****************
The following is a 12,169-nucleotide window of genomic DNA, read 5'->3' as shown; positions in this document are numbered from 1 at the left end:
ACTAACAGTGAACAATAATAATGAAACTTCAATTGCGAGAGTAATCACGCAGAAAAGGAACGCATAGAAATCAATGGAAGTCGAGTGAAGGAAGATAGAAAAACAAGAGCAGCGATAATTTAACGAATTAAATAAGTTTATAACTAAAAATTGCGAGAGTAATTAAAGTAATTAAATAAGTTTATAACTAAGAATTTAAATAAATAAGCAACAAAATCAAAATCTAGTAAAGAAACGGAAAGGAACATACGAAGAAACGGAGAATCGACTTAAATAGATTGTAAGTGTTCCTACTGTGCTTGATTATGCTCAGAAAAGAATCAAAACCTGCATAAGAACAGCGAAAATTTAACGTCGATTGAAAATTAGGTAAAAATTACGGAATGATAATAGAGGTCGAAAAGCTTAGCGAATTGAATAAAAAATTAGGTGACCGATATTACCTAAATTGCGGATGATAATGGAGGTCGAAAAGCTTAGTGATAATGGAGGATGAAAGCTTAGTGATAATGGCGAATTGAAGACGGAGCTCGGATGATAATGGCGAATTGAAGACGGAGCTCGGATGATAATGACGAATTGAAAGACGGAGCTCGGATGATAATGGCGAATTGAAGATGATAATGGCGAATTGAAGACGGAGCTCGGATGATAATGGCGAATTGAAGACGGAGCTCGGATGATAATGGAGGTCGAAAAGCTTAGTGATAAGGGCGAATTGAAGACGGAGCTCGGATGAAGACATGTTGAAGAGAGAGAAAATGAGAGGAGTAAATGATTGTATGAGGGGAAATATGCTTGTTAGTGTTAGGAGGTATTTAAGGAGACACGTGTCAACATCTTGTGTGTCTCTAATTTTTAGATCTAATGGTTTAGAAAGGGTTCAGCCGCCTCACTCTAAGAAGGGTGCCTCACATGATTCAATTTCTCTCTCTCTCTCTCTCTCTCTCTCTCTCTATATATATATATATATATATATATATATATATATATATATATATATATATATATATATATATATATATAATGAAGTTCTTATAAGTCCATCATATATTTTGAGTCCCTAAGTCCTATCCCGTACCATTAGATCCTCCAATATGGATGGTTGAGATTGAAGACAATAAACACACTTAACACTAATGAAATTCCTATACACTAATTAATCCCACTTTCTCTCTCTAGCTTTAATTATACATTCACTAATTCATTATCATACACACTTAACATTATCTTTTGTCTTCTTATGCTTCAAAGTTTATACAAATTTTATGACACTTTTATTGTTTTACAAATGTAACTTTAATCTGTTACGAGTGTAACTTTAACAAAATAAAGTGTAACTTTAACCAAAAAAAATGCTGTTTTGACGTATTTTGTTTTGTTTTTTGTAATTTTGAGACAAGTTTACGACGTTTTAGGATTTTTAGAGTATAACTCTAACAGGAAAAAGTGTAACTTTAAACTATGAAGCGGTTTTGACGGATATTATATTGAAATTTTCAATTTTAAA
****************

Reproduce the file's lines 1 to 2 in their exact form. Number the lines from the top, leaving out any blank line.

The following is a 12,169-nucleotide window of genomic DNA, read 5'->3' as shown; positions in this document are numbered from 1 at the left end:
ACTAACAGTGAACAATAATAATGAAACTTCAATTGCGAGAGTAATCACGCAGAAAAGGAACGCATAGAAATCAATGGAAGTCGAGTGAAGGAAGATAGAAAAACAAGAGCAGCGATAATTTAACGAATTAAATAAGTTTATAACTAAAAATTGCGAGAGTAATTAAAGTAATTAAATAAGTTTATAACTAAGAATTTAAATAAATAAGCAACAAAATCAAAATCTAGTAAAGAAACGGAAAGGAACATACGAAGAAACGGAGAATCGACTTAAATAGATTGTAAGTGTTCCTACTGTGCTTGATTATGCTCAGAAAAGAATCAAAACCTGCATAAGAACAGCGAAAATTTAACGTCGATTGAAAATTAGGTAAAAATTACGGAATGATAATAGAGGTCGAAAAGCTTAGCGAATTGAATAAAAAATTAGGTGACCGATATTACCTAAATTGCGGATGATAATGGAGGTCGAAAAGCTTAGTGATAATGGAGGATGAAAGCTTAGTGATAATGGCGAATTGAAGACGGAGCTCGGATGATAATGGCGAATTGAAGACGGAGCTCGGATGATAATGACGAATTGAAAGACGGAGCTCGGATGATAATGGCGAATTGAAGATGATAATGGCGAATTGAAGACGGAGCTCGGATGATAATGGCGAATTGAAGACGGAGCTCGGATGATAATGGAGGTCGAAAAGCTTAGTGATAAGGGCGAATTGAAGACGGAGCTCGGATGAAGACATGTTGAAGAGAGAGAAAATGAGAGGAGTAAATGATTGTATGAGGGGAAATATGCTTGTTAGTGTTAGGAGGTATTTAAGGAGACACGTGTCAACATCTTGTGTGTCTCTAATTTTTAGATCTAATGGTTTAGAAAGGGTTCAGCCGCCTCACTCTAAGAAGGGTGCCTCACATGATTCAATTTCTCTCTCTCTCTCTCTCTCTCTCTCTCTCTATATATATATATATATATATATATATATATATATATATATATATATATATATATATATATATATATATAATGAAGTTCTTATAAGTCCATCATATATTTTGAGTCCCTAAGTCCTATCCCGTACCATTAGATCCTCCAATATGGATGGTTGAGATTGAAGACAATAAACACACTTAACACTAATGAAATTCCTATACACTAATTAATCCCACTTTCTCTCTCTAGCTTTAATTATACATTCACTAATTCATTATCATACACACTTAACATTATCTTTTGTCTTCTTATGCTTCAAAGTTTATACAAATTTTATGACACTTTTATTGTTTTACAAATGTAACTTTAATCTGTTACGAGTGTAACTTTAACAAAATAAAGTGTAACTTTAACCAAAAAAAATGCTGTTTTGACGTATTTTGTTTTGTTTTTTGTAATTTTGAGACAAGTTTACGACGTTTTAGGATTTTTAGAGTATAACTCTAACAGGAAAAAGTGTAACTTTAAACTATGAAGCGGTTTTGACGGATATTATATTGAAATTTTCAATTTTAAA